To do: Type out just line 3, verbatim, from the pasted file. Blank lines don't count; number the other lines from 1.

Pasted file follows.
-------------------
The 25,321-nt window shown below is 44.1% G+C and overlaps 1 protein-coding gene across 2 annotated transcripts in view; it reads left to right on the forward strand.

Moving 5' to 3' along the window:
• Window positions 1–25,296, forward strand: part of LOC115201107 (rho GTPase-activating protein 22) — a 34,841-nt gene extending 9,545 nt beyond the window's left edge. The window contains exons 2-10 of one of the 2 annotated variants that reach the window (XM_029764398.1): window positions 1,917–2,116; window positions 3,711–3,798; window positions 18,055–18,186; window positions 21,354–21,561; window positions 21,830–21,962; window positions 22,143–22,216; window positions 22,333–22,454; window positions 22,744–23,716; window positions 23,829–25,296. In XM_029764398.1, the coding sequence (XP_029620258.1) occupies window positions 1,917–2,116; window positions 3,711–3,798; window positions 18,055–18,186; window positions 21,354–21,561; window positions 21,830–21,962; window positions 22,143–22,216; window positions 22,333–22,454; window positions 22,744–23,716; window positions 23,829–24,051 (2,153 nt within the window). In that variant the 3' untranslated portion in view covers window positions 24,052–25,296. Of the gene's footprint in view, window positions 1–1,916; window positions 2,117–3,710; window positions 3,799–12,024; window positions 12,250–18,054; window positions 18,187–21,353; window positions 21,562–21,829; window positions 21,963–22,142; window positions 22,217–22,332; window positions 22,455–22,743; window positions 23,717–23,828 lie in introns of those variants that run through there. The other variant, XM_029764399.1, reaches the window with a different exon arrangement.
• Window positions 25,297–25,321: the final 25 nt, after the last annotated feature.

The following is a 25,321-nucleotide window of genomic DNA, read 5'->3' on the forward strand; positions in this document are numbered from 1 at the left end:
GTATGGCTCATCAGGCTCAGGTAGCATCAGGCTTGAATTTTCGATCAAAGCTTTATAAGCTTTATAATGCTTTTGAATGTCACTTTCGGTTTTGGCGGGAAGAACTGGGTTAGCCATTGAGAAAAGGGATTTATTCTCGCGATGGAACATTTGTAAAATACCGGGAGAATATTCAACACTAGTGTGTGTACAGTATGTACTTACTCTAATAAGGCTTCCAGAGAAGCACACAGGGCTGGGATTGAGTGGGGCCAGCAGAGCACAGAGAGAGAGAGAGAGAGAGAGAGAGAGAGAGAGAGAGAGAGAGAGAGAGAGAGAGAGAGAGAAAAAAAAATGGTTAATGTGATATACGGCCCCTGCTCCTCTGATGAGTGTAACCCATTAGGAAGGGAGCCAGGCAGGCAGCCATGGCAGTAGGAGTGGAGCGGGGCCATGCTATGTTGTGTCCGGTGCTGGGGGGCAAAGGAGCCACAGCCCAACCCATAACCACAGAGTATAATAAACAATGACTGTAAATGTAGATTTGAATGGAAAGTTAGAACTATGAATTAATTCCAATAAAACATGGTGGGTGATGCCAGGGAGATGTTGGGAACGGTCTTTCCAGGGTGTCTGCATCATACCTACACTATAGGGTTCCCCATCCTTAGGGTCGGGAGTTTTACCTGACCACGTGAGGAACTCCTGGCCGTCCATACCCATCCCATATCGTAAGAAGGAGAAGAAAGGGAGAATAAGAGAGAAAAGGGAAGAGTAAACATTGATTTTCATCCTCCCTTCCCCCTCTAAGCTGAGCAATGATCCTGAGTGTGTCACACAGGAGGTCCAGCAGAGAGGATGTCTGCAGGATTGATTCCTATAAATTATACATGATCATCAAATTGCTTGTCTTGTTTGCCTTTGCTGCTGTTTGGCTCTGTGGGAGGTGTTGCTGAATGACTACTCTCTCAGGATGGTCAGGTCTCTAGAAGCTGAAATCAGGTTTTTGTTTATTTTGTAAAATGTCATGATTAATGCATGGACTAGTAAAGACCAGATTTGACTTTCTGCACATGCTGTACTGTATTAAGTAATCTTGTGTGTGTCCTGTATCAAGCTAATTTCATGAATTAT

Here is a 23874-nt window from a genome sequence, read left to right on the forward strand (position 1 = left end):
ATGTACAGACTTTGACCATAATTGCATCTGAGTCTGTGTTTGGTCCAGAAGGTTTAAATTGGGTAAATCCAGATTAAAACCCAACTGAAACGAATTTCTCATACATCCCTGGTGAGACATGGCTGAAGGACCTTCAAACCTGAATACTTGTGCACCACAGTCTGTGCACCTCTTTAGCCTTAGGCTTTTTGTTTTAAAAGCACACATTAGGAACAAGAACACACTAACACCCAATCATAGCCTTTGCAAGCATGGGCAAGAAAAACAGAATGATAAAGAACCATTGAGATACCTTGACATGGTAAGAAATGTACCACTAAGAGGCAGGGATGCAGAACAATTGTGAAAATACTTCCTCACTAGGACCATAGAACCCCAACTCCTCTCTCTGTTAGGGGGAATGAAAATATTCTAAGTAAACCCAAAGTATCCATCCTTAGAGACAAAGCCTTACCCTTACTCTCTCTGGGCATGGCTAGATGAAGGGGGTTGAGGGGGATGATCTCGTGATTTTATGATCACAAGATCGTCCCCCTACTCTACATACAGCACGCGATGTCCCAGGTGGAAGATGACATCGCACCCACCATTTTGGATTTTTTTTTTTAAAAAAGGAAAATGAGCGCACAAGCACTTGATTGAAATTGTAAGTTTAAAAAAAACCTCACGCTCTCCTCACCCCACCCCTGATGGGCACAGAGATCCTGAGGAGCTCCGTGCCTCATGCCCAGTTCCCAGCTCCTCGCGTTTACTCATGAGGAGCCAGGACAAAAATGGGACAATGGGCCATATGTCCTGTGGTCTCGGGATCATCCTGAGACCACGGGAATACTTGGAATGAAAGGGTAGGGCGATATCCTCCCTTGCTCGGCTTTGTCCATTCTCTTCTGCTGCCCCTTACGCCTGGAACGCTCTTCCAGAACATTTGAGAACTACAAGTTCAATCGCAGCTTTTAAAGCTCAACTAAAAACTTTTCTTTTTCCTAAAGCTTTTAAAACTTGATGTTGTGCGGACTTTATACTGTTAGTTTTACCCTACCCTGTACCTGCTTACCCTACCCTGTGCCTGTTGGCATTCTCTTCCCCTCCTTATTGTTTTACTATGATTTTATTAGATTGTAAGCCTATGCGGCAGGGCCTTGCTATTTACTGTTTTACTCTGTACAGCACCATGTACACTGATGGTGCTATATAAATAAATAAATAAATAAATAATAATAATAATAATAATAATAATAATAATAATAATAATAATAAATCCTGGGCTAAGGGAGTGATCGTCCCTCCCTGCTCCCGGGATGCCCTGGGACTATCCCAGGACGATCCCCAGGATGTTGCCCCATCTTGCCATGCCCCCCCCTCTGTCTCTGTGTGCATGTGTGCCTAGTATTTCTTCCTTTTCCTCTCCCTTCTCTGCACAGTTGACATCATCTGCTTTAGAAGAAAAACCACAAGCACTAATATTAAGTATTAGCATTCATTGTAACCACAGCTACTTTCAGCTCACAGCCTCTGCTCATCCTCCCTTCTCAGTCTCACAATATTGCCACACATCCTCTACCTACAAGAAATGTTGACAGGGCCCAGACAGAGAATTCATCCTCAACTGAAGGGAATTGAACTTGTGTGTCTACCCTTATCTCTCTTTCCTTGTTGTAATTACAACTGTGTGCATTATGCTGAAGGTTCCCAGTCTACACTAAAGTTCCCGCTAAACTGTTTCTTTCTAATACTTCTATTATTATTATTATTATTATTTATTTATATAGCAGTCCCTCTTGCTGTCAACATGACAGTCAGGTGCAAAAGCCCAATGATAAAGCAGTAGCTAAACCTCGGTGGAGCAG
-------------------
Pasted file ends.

• Window positions 1–25,296, forward strand: part of LOC115201107 (rho GTPase-activating protein 22) — a 34,841-nt gene extending 9,545 nt beyond the window's left edge. The window contains exons 2-10 of one of the 2 annotated variants that reach the window (XM_029764398.1): window positions 1,917–2,116; window positions 3,711–3,798; window positions 18,055–18,186; window positions 21,354–21,561; window positions 21,830–21,962; window positions 22,143–22,216; window positions 22,333–22,454; window positions 22,744–23,716; window positions 23,829–25,296. In XM_029764398.1, the coding sequence (XP_029620258.1) occupies window positions 1,917–2,116; window positions 3,711–3,798; window positions 18,055–18,186; window positions 21,354–21,561; window positions 21,830–21,962; window positions 22,143–22,216; window positions 22,333–22,454; window positions 22,744–23,716; window positions 23,829–24,051 (2,153 nt within the window). In that variant the 3' untranslated portion in view covers window positions 24,052–25,296. Of the gene's footprint in view, window positions 1–1,916; window positions 2,117–3,710; window positions 3,799–12,024; window positions 12,250–18,054; window positions 18,187–21,353; window positions 21,562–21,829; window positions 21,963–22,142; window positions 22,217–22,332; window positions 22,455–22,743; window positions 23,717–23,828 lie in introns of those variants that run through there. The other variant, XM_029764399.1, reaches the window with a different exon arrangement.